Is the Russian Federation quickly restoring its influence in both Eastern Europe and Eurasia?
As a matter of fact, Putin’s expansionism policies have been clear; he wants to regain the lost ground after the fall of the Soviet Union in December 1991.
In an effort to do so, the Russian government has announced that it will sign an “alliance and integration” treaty with South Ossetia on March 18.
The word “integration” is a possible sign of President Putin’s plan to annex South Ossetia in the near future. Unlike Crimea, the South Ossetian government is a strong supporter of the Russian Federation, meaning it could be a “soft” annexation. What I mean by a “soft” annexation is that the South Ossatian government will doubtlessly approve the referendum and recognise the outcome due to its close ties with the Russian Federation without massive manifestations or protests.
Having said that, the international community will not recognize the outcome, pretty much like Crimea. Nevertheless, since Russia has soldiers on the ground in South Ossetia, the Russian government will not wage a proxy war like in Crimea and in both the Donetsk and Luhansk Oblast. This will “legalize” their intervention under the pretext of protecting their stationed troops in South Ossetia. Anyway, I doubt that a conflict will erupt inside South Ossetia—the fighting, if there is some, will most likely happen on the borders.
The 25 years treaty will include promotion “of social, economic, humanitarian, foreign affairs, defense and security cooperation between Russia and South Ossetia and preservation of the latter’s state sovereignty”.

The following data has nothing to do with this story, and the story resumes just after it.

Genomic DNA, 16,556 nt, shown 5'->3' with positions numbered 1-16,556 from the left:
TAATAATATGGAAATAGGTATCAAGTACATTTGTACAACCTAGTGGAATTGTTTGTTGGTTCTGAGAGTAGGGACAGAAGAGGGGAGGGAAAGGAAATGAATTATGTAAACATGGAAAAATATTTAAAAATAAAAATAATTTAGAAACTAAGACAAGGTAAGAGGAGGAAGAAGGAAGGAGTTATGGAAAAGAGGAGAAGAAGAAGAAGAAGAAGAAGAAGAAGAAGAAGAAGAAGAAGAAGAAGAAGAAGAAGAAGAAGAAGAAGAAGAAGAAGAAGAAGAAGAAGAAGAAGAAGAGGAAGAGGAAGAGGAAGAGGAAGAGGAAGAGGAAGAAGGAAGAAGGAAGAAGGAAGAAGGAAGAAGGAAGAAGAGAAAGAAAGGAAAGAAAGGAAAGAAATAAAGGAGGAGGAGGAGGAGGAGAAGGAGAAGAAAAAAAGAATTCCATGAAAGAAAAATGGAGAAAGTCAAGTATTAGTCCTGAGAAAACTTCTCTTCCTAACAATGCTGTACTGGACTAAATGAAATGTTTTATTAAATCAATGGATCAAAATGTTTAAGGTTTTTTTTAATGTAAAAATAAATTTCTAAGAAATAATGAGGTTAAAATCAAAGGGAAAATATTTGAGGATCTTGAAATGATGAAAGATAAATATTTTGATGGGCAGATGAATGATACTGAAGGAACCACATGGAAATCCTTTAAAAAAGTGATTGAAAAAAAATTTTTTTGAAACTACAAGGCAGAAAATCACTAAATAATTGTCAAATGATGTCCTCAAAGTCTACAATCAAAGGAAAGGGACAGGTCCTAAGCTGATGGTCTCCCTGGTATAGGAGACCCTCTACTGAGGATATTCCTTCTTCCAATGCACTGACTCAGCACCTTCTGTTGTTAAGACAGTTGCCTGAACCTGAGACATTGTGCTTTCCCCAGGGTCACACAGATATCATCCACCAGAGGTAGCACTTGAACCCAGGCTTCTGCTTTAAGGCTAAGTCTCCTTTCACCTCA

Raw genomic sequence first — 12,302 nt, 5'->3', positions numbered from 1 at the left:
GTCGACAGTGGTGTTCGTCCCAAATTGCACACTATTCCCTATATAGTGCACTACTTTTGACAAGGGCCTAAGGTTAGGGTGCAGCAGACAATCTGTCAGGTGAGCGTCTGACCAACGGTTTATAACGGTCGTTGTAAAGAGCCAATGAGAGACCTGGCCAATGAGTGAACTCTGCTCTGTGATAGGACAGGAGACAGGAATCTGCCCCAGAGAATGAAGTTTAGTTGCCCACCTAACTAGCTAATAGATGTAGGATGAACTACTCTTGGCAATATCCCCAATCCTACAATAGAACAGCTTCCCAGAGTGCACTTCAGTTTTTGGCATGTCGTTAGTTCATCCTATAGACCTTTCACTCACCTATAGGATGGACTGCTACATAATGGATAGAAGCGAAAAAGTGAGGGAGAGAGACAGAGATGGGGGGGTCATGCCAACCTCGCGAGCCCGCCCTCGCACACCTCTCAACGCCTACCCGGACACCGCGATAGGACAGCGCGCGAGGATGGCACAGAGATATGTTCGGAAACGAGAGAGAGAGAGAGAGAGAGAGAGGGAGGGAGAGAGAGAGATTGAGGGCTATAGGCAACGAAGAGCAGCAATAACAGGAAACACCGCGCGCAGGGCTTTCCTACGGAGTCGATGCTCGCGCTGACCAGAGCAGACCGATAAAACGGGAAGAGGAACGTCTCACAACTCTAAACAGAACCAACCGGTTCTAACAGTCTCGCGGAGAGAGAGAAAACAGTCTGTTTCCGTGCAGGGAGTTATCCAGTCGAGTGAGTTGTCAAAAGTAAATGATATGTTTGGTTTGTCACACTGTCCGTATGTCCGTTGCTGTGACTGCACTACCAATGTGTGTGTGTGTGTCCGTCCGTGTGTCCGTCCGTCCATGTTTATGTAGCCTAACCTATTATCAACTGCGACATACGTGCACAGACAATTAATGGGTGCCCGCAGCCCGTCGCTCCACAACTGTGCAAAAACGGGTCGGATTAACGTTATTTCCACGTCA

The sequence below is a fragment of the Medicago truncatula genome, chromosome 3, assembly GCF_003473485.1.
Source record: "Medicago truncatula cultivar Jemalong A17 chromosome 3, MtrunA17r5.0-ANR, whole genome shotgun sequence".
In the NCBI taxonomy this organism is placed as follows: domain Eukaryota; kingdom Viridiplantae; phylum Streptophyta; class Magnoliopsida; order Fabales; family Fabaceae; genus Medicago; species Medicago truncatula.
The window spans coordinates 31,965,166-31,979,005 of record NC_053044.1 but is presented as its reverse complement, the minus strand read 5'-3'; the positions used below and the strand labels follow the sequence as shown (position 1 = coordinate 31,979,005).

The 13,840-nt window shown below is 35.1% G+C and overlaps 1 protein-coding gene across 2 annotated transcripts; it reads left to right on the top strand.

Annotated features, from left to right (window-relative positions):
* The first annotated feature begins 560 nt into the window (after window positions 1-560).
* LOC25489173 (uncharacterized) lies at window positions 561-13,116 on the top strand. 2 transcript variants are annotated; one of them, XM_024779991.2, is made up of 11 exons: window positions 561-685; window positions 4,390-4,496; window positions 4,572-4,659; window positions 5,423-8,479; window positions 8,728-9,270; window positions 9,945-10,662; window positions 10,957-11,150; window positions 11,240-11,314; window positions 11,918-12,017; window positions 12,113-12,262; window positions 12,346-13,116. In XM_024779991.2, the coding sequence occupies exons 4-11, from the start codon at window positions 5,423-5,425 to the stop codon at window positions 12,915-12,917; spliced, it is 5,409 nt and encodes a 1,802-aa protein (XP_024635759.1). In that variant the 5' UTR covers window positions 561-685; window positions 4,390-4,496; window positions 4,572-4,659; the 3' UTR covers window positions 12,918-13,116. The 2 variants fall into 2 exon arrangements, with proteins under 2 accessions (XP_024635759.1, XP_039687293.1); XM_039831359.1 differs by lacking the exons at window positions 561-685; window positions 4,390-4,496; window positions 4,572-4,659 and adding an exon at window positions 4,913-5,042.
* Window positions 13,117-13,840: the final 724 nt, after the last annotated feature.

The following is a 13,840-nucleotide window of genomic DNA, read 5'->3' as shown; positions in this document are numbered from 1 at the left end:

Moscow also confirmed that Russian President Vladimir Putin and South Ossetian President Leonid Tibilov will discuss bilateral ties and “coordination in…the provision of stability and security in the Transcauscasus region.”
Leonid Tibilov was the head of South Ossetian KGB from 1992 to 1998. Tibilov became the 3rd President of South Ossetia in 2012 after defeating David Sanakoyez.
In 2008, Russia recognized South Ossetia as an independent country after fighting the five-day war against Georgia. Since then, the Russian Armed Forces have been maintaining thousands of troops in the region. Georgia will not let it go without a fight, however. This fight will probably be fought through diplomatic channels while small clashes might occur between Russian and Georgian troops.
New economic sanctions will most likely be adopted against Putin and his entourage.
Conflict Observer will update you in the details of this treaty once it has been signed and released to the public. The treaty is currently available in Russian here.